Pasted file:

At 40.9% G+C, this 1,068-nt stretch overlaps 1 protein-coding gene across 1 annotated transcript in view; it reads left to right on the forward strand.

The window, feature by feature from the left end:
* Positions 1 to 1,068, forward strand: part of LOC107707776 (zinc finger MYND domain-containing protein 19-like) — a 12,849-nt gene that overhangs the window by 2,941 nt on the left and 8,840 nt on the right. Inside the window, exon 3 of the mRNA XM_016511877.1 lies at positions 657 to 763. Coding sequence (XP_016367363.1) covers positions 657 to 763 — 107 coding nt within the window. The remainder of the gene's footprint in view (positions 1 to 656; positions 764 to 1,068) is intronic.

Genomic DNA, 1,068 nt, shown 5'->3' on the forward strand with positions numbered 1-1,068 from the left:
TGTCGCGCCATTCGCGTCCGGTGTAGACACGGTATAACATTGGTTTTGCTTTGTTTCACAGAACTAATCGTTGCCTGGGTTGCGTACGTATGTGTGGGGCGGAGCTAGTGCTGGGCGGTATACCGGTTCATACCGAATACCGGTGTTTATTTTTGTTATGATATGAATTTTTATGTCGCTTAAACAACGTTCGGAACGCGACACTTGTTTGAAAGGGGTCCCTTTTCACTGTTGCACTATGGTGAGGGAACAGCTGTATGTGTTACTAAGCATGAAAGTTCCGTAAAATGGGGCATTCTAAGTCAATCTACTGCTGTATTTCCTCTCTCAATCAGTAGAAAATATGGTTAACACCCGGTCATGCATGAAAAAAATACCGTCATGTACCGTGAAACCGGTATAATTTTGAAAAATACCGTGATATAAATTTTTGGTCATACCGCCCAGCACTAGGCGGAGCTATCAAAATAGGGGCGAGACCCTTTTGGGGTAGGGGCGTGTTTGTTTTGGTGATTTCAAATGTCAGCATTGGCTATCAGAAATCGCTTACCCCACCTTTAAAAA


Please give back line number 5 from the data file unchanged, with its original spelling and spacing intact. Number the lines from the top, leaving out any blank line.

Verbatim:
TGTCGCGCCATTCGCGTCCGGTGTAGACACGGTATAACATTGGTTTTGCTTTGTTTCACAGAACTAATCGTTGCCTGGGTTGCGTACGTATGTGTGGGGCGGAGCTAGTGCTGGGCGGTATACCGGTTCATACCGAATACCGGTGTTTATTTTTGTTATGATATGAATTTTTATGTCGCTTAAACAACGTTCGGAACGCGACACTTGTTTGAAAGGGGTCCCTTTTCACTGTTGCACTATGGTGAGGGAACAGCTGTATGTGTTACTAAGCATGAAAGTTCCGTAAAATGGGGCATTCTAAGTCAATCTACTGCTGTATTTCCTCTCTCAATCAGTAGAAAATATGGTTAACACCCGGTCATGCATGAAAAAAATACCGTCATGTACCGTGAAACCGGTATAATTTTGAAAAATACCGTGATATAAATTTTTGGTCATACCGCCCAGCACTAGGCGGAGCTATCAAAATAGGGGCGAGACCCTTTTGGGGTAGGGGCGTGTTTGTTTTGGTGATTTCAAATGTCAGCATTGGCTATCAGAAATCGCTTACCCCACCTTTAAAAA